As I was getting ready to saddle up, I realised that I didn’t feel the need to stretch or flex my body at all. The compliment for that goes to the bonkers Skyhook electronic suspension, which puts the Multi at a far superior level in terms of ride quality. From smooth paved roads to B-roads to no roads, the suspension is constantly adapting and adjusting itself to offer the best possible ride for the terrain in question.

The other reason why the Multi is such a versatile motorcycle is its carefully tailored electronics package. The six-axis IMU-supported rider aids are a standard affair along with the four riding modes, completely altering the bike’s character at the touch of a button. Furthermore, other factors such as the engine power, traction control levels, wheelie control, ABS intervention, and the suspension preload and damping settings can all be adjusted through the 6.5-inch TFT display to the rider’s preference.

Many buttons, but still ergonomically placed

To reach the shoot location, there were a few patches where the road was rough and unpaved. I switched to Enduro mode and the Multi easily cleared the sections as if it was nothing. I say this because it sometimes becomes difficult to tackle such terrains on a big bike. One can easily lose balance and spin out on giving too much gas, but in case of the Multi there was absolutely no drama. The traction control system was very clever, only cutting power when actually needed. The suspension absorbed most of the bumps and undulations keeping me calm and relaxed.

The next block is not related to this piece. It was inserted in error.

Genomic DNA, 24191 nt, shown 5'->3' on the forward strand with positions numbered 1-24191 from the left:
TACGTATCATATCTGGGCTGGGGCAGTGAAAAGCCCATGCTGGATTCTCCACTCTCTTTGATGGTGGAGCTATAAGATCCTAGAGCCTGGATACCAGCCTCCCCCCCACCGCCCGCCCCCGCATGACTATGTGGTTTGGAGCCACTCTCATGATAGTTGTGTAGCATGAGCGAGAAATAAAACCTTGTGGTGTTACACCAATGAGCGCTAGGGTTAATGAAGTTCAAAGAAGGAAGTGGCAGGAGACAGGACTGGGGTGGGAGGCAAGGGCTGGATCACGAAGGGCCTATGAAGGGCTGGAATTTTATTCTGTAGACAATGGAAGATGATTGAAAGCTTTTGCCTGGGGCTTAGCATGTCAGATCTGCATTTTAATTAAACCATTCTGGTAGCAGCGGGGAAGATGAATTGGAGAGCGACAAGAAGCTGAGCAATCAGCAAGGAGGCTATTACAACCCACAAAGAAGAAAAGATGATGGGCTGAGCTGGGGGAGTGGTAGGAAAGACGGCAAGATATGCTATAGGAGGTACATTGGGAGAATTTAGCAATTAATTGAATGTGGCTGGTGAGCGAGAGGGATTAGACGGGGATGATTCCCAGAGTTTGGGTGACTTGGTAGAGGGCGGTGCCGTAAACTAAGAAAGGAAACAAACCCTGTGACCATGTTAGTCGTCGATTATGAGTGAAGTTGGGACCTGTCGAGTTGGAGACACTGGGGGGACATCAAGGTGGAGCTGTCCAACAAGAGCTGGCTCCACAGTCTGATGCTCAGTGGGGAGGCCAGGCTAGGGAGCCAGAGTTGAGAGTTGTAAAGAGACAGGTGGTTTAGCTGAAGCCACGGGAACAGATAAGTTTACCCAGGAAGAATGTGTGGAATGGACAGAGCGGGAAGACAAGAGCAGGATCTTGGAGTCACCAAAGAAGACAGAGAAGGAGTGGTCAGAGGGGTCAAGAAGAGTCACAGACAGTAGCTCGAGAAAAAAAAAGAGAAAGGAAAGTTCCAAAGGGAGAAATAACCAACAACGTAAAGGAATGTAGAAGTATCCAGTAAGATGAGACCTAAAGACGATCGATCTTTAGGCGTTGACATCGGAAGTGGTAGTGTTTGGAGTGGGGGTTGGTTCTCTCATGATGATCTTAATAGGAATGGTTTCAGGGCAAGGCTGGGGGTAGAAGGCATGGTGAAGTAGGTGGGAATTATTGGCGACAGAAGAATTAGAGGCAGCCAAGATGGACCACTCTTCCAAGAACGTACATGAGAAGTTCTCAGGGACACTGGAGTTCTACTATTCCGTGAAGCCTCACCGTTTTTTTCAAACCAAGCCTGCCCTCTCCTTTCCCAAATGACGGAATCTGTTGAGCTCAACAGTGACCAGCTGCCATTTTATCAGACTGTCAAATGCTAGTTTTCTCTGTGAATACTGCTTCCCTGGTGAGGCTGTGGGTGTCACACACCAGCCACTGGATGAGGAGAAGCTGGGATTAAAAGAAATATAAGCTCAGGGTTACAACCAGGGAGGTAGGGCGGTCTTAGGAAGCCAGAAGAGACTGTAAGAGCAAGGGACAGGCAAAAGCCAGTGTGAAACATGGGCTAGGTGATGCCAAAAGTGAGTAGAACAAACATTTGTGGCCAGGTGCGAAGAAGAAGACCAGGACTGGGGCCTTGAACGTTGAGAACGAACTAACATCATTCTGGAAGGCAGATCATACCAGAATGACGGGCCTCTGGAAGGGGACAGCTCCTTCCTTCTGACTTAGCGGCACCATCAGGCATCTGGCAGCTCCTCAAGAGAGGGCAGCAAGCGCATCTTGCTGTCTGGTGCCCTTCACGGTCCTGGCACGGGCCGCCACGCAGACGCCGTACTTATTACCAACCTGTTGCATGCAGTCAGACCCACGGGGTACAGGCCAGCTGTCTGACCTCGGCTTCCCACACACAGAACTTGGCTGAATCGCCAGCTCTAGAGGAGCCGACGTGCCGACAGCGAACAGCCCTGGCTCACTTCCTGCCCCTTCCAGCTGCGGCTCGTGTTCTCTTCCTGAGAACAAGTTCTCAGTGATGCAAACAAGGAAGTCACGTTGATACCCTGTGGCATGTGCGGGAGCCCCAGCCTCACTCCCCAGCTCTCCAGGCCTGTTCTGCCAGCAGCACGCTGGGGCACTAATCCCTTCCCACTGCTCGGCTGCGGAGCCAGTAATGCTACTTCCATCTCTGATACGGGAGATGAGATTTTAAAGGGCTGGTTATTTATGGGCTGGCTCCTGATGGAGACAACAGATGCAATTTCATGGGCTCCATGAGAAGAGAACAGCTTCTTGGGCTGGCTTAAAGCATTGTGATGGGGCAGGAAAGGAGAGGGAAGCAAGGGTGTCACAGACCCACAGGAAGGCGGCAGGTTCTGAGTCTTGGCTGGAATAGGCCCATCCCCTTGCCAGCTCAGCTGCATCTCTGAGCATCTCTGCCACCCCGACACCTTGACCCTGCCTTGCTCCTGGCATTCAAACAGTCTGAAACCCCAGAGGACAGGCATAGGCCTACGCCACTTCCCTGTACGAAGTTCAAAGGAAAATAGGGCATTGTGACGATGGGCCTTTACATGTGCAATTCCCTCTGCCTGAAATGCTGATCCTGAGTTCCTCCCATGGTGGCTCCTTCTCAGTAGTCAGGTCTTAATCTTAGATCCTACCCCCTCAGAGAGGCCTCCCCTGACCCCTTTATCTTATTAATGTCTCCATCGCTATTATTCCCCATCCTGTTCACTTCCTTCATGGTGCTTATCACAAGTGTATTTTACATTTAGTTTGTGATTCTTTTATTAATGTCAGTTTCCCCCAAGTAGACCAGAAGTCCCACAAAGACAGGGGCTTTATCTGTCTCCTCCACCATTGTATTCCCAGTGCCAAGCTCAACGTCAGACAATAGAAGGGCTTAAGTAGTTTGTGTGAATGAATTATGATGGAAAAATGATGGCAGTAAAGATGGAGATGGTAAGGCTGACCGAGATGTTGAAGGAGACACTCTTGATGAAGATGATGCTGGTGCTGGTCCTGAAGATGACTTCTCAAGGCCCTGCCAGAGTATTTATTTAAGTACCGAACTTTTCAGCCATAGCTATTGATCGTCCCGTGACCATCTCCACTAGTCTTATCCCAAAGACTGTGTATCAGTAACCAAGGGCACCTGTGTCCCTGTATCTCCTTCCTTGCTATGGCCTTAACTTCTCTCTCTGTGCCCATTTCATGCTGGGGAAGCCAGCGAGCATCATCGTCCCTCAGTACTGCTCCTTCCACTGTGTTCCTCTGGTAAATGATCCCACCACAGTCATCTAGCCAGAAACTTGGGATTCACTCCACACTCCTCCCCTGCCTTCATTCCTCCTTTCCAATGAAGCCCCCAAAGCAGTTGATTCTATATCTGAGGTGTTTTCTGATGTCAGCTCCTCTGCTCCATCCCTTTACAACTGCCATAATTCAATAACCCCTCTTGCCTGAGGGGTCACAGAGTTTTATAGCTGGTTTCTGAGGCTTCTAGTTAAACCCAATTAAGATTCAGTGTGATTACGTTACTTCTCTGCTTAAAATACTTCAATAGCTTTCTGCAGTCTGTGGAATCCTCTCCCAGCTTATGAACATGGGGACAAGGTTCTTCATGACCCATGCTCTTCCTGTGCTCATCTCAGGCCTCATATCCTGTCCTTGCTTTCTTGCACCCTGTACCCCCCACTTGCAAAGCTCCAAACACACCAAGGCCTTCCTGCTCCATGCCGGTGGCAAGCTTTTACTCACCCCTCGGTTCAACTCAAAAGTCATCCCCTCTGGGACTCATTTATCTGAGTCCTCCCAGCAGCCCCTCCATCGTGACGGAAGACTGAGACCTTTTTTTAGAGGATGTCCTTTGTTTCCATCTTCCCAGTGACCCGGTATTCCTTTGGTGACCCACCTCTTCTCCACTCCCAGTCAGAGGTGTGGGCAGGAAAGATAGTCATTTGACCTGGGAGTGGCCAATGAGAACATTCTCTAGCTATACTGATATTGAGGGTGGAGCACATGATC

That’s the radar sensor between the headlamps

By the time we got done with the shoot, I was running late for a press conference. Since it was almost noon and the road to the venue was mostly highways, it was the perfect time to try out the Sport mode. The difference was pretty much instantaneous as the suspension became stiffer and the throttle became a lot more alert to my righthand inputs. Whether it was filtering through traffic or cornering through long sweeping turns, the V4 stuck to the intended line while constantly providing feedback from both contact patches. With the kind of show this motorcycle was putting up, I was confident it would embarrass a good bunch of superbikes.

The raspy exhaust note that never feels dull

Having reached the venue, again with time to spare, the Multi was grabbing a lot of eyeballs at the hotel’s front porch. Adventure and touring bikes are built for versatility and practicality, and are nothing but ugly in terms of looks. Ducati, however, has managed to take care of that as well. The Multistrada V4’s well-contoured and defined lines show that Ducati wanted to make the best-looking adventure bike, and it’s aced that.